A first look at Robot Framework

As we start to assemble the tools we need to implement Continuous Delivery, one area we need to look at is selecting a testing framework.  Now, we are going to want to use a range of different testing tools, depending on what we want to test and how, but we ideally would have some kind of framework that helps to abstract those tools and gives us a single place to go to execute tests.

In looking for a test framework, I have been considering the following:

  • Preferably it should have some kind of backing to ensure its longevity and continued development,
  • Ideally I should not have to learn a new language to use the tool – since most Fusion Middleware users are already using Java and Python (for WLST scripts) – those two seem like the best choices,
  • It should be extensible, so I can add new types of test tools if I want to,
  • It should integrate well with Maven and Hudson, since those are already part of our ecosystem,
  • It should allow me to use a wide range of testing tools to execute the actual tests.

So after a bit of research, what I have come up with is Robot Framework.  It is backed by Nokia Siemens Networks, it uses a simple text/table based test specification approach, Python and Java are supported for extension, there are Maven and Hudson plugins, and there are a wide range of plugins for many common testing tools like Selenium, Swing, iOS, Android, and support for OS integration (processes), XML, HTTP, SOAP, etc.

Seems like a good choice.  So let’s take a look at it!

In this earlier post, we created a basic web application from the WebLogic Server ‘Basic WebApp’ Maven archetype.  Let’s take that application and add some tests to it.  We will do this using the Robot Framework Maven Plugin and the Selenium Library.

So the first thing we want to do, is add the Robot Framework Maven Plugin to our pom.xml by adding a new plugin element to the build section.  Here is what we need to add:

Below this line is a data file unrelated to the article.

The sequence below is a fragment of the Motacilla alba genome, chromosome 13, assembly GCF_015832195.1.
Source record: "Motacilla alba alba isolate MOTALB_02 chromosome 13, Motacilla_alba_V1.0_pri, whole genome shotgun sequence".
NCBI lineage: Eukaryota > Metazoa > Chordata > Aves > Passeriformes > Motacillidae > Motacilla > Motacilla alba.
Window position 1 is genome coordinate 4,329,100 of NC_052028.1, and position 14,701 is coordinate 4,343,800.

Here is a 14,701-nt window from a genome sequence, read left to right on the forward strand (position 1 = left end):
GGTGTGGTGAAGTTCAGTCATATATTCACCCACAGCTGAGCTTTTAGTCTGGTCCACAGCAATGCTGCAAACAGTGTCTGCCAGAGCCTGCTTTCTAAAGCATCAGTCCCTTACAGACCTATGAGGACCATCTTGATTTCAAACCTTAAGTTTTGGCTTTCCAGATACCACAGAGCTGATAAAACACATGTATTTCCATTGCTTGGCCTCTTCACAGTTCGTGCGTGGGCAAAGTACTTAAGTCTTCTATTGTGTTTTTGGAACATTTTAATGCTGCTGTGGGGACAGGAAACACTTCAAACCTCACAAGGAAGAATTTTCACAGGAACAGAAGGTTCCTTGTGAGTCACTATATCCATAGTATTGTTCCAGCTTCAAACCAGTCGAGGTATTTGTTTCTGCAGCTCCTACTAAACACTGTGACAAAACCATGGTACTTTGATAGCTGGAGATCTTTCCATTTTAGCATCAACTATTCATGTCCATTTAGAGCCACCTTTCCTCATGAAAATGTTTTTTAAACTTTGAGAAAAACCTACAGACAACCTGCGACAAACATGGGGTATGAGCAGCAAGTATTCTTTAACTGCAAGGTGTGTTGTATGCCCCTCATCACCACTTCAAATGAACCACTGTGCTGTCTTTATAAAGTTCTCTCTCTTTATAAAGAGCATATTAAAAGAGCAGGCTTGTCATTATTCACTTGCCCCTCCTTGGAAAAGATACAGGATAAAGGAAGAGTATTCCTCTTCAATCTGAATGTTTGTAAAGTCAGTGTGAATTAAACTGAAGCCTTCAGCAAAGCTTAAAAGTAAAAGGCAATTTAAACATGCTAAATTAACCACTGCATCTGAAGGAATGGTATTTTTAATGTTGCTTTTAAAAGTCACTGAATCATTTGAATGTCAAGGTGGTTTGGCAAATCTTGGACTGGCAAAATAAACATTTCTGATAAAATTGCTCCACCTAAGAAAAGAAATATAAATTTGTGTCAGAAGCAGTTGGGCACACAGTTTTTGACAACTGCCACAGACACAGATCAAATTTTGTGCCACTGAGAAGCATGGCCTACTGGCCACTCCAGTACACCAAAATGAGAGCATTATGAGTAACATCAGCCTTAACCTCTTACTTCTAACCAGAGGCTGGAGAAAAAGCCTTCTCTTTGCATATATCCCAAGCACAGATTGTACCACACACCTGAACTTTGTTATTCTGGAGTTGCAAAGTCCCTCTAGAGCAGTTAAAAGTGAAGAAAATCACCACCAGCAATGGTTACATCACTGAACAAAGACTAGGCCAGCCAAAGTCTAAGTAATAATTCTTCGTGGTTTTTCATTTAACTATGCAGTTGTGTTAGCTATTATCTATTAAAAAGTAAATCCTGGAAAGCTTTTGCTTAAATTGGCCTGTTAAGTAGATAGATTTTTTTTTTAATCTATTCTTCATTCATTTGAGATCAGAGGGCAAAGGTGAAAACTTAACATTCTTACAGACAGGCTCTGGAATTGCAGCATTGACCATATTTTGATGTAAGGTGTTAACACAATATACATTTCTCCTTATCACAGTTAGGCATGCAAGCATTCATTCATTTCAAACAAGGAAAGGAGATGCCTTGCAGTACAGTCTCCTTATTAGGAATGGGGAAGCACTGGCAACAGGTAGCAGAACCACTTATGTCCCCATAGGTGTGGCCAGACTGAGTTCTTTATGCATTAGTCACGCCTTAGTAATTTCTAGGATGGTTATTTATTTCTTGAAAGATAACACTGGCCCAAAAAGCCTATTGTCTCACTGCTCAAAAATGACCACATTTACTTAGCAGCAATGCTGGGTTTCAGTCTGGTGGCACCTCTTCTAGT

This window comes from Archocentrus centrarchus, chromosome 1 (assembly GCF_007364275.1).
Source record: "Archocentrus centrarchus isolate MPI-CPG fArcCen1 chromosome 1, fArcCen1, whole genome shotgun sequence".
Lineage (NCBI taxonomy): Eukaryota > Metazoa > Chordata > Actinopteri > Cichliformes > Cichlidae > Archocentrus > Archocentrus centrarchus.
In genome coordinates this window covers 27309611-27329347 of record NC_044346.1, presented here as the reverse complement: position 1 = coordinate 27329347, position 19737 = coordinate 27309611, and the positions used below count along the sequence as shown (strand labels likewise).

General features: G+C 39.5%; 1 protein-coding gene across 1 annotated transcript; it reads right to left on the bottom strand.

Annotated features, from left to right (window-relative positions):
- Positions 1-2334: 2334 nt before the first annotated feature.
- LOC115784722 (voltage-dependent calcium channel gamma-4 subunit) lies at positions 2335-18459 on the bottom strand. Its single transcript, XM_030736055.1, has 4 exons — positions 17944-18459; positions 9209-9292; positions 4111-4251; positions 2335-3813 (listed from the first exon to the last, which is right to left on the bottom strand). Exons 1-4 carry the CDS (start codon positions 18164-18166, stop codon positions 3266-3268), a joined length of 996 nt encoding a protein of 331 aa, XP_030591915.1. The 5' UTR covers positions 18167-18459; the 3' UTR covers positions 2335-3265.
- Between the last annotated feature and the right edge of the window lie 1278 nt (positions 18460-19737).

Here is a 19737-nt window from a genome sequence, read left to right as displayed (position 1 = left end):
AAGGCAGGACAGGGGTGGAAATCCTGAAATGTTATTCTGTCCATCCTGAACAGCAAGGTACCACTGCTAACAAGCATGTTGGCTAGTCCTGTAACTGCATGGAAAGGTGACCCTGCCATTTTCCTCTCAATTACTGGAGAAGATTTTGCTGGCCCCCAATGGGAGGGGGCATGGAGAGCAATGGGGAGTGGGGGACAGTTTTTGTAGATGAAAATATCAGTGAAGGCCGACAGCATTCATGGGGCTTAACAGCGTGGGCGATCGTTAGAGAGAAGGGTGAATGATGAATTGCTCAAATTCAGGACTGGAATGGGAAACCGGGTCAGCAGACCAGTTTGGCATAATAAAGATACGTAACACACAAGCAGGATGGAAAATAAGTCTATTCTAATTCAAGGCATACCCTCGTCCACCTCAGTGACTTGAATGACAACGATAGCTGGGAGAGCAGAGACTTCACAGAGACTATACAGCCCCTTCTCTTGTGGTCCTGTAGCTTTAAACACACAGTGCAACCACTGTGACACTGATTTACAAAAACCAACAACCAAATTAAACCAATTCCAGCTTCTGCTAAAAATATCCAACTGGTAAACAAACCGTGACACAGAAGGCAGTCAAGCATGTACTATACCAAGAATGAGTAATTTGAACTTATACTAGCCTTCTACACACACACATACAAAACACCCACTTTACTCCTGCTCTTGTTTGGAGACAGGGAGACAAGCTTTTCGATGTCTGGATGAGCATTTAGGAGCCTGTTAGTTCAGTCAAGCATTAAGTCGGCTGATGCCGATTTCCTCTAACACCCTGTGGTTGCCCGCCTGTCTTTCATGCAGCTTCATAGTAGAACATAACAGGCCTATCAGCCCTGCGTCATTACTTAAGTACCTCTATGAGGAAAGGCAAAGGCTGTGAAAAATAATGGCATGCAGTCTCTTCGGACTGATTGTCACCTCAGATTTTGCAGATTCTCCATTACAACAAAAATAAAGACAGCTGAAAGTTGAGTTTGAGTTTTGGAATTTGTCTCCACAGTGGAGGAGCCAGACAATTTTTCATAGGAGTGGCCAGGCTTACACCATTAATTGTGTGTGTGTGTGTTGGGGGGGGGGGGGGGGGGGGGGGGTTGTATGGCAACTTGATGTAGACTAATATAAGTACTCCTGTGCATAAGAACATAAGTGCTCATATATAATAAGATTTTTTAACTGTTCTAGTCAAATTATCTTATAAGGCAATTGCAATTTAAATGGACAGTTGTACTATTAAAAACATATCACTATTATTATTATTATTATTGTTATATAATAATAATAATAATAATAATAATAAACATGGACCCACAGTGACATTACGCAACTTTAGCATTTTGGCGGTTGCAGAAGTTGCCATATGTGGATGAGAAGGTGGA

<plugin>
  <groupId>org.robotframework</groupId>
  <artifactId>robotframework-maven-plugin</artifactId>
  <version>1.2</version>
  <executions>
    <execution>
      <id>robot</id>
      <phase>integration-test</phase>
      <goals>
        <goal>run</goal>
      </goals>
    </execution>
  </executions>
</plugin>

This tells Maven that we want to run the Robot Framework during the integration-test phase of the build.  That is all the configuration we need.  As with most things in Maven, there are a set of sensible defaults that we can follow to avoid any additional configuration burden.  In this case, we will take advantage of two – the Robot Framework plugin looks for libraries in src/test/resources/robotframework/libraries and tests in src/test/robotframework/acceptance.

We are going to use the SeleniumLibrary.  You can download the library from here.  Inside the download you will find a directory called robotframework-seleniumlibrary-2.9.1/src/SeleniumLibrary.  You need to copy that directory (i.e. SeleniumLibrary) into your project under src/test/resources/robotframework/libraries.

You can find documentation for this library here.

Now we can write a test.  To do this, we just need to create a file in src/test/robotframework/acceptance.  Let’s call it Basic_Test.txt.  Here is how we specify the test using Robot Framework:

*** Settings ***

Library                             SeleniumLibrary
Test Set Up                         Start Selenium Server
Test Tear Down                      Stop Selenium Server

*** Test Cases ***

Basic Test
   Open Browser                     http://localhost:7001/basicWebapp/
   Page Should Contain              Basic Webapp
   Page Should Contain Textfield    j_idt10:name
   Page Should Contain Textfield    j_idt10:amount
   Page Should Contain Button       j_idt10:j_idt18
   Input Text                       j_idt10:name                            Fred
   Input Text                       j_idt10:amount                          39.99